Although there are plenty of stories out there in the media about difficulties people face in re-entering the work force and all of us know people who have experienced such difficulties, the main limitations women face in pursuing their dreams and goals of getting back to work are self-imposed, by stories they tell themselves about how their own skills, knowledge, marketing abilities, and potential contributions are lacking or less than they were, should be, or must be. All these negative vibes reinforce poor self-confidence, diminish women’s professional demeanor and self-presentation, and decrease their efforts to find the right job, and lead them to settle for jobs and salaries that are below their capabilities.
4. Getting your foot in the door — When you’ve been out of the workforce, it can be especially difficult to get a prospective employer’s attention but with the help of people who know how intelligent, hard-working, and dedicated you are, you have the chance you need to show why you are the best hire. Women executives at the top of their game have difficulty using their networks in this way; women who have been away from the workforce are especially hesitant to use their networks, doubting their contributions as well as unsure about whether this is a misuse of their contacts.
5. Finding a good employer – The most traditional male-dominated companies and industries are less likely to be successful targets for women returning to the workplace. Identify companies with family-friendly policies, larger numbers of women managers and executives – companies, in other words, more receptive to life/work balance and emphasizing the importance of women in the workplace.
Five Top Misconceptions Women Have About Returning to the Workforce
- Your new job is not on the internet — Despite the attention given to job websites, the fact is that the vast majority of jobs are still filled by using your contacts and not the internet. Putting your time on the highest yield strategies is one important path to a new job.
2. A recruiter is not going to find a job for you – Another common misconception is that recruiters work for job-seekers. Recruiters work for the companies that hire them to fill vacancies and they are generally looking for round pegs for round holes – in other words, highly traditional candidates, NOT a woman who has been out of the workforce. Put your emphasis on your network where people can provide endorsements and introductions that can open doors for you. Recruiters are highly unlikely to open doors for women returning to the workforce.
3. Updating your old resume is pointless — Updating your resume is not the goal, transforming it is. The traditional resume filled with job descriptions is not what will catch an employer’s eye, certainly not with a gap in employment. If you can present your work achievements in hard-hitting terms, your achievements will impress an employer, not any gaps in your employment.
4. Using your network is not unseemly, it’s essential – There is plenty of evidence that women don’t do a good job of professional networking. Why is this so, when women are excellent at building friendships? Because women believe that using a relationship for a business purpose, like an introduction to an employer, information about an industry or company, or endorsement is a misuse of a relationship. Women need to learn what men have always known: that their network is among the most powerful assets which help them in landing a new job, a source of introductions, information, and endorsements that can be invaluable in helping you back into the workforce.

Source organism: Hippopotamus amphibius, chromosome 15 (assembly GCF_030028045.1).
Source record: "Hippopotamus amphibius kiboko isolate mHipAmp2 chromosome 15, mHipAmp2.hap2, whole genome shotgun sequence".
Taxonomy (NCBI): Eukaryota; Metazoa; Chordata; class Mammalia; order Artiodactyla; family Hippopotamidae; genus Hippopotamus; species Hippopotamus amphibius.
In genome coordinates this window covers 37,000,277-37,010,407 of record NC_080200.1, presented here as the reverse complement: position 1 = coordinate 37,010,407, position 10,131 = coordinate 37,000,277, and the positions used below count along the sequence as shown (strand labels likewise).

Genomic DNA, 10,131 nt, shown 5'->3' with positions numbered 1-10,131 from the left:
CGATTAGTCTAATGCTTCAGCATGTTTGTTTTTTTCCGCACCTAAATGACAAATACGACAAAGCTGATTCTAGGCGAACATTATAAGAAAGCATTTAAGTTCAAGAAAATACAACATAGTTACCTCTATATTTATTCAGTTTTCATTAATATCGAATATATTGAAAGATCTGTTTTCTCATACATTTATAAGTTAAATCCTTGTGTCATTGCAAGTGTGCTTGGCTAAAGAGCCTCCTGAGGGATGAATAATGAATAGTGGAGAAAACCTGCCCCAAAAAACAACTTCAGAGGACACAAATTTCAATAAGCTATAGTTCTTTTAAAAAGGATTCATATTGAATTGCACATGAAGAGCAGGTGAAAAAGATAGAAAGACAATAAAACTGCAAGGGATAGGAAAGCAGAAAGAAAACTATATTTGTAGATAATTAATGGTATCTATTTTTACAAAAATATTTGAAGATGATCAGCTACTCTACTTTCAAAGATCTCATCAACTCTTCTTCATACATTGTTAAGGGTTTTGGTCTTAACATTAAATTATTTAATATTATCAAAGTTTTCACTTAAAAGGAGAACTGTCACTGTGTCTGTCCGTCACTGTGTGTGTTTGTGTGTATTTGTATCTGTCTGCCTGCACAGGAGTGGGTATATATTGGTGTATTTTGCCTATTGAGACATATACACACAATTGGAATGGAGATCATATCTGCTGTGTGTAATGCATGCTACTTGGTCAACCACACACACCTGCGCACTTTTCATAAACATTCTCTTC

5. Luck has nothing to do with it – effort does. The evidence shows that the more time you devote to your job search, the faster you are likely to be re-employed. If you think re-entering the workforce is a matter of luck, you have less incentive to work at it. If you are waiting for a lucky break, you could be waiting a very long time. By getting out there with your network (which includes the husbands and family members of your women friends, many of whom are employed and likely to be good sources of contacts, referrals, and jobs), you take the first important steps to getting back to work.
Five First Steps for Women Reentering the Workforce
- Determine your “right job right now” — what makes for the right job for you at this stage of your life and career? Define your target precisely.
2. Build your strongest case for your target job with an accomplishment-oriented resume. You need your “A” game to reenter the workforce and you can do this with a resume that emphasizes specific contributions and results you’ve made on the job or in the community. It will also build your self-confidence as your accomplishments remind you of what you have to offer.
3. Define the facts about your career (competitive advantages) that show why you are the right person for a particular employer or opportunity.
4. Focus your job search on your network (not the internet or recruiters).
5. Act self-confidently to build self-confidence. The psychological evidence shows that the best way to build self-confidence is to behave in a self-confident manner and your beliefs about yourself will change in line with your behavior. If you are afraid to get out there, take the advice of any female executive whose career had known many ups and downs and who was a mentor to other women. Your behavior will change your attitudes.
After two years of continuous struggle, today I have not one but three job offers from three great companies, and I will be joining one of them soon. At a recent interview with the CEO of a renowned group, he asked me if I was looking for a job in my field after such a long break for the money. My answer to him was that everyone needs money, but I am doing it for my boys who will grow up to be husbands and fathers one day, and for other women who need motivation and inspiration to get back there and use their skills and education for the betterment of the society.
In my life as a teacher I came across many bright young women who had aspirations and dreams to do something different, and they would tell me that they want to be like me when they grow up. So yes, I want them to look at me and say that we didn’t give up on our dreams because of you. To all the talented beautiful girls out there, your dreams have no expiration date, go get them!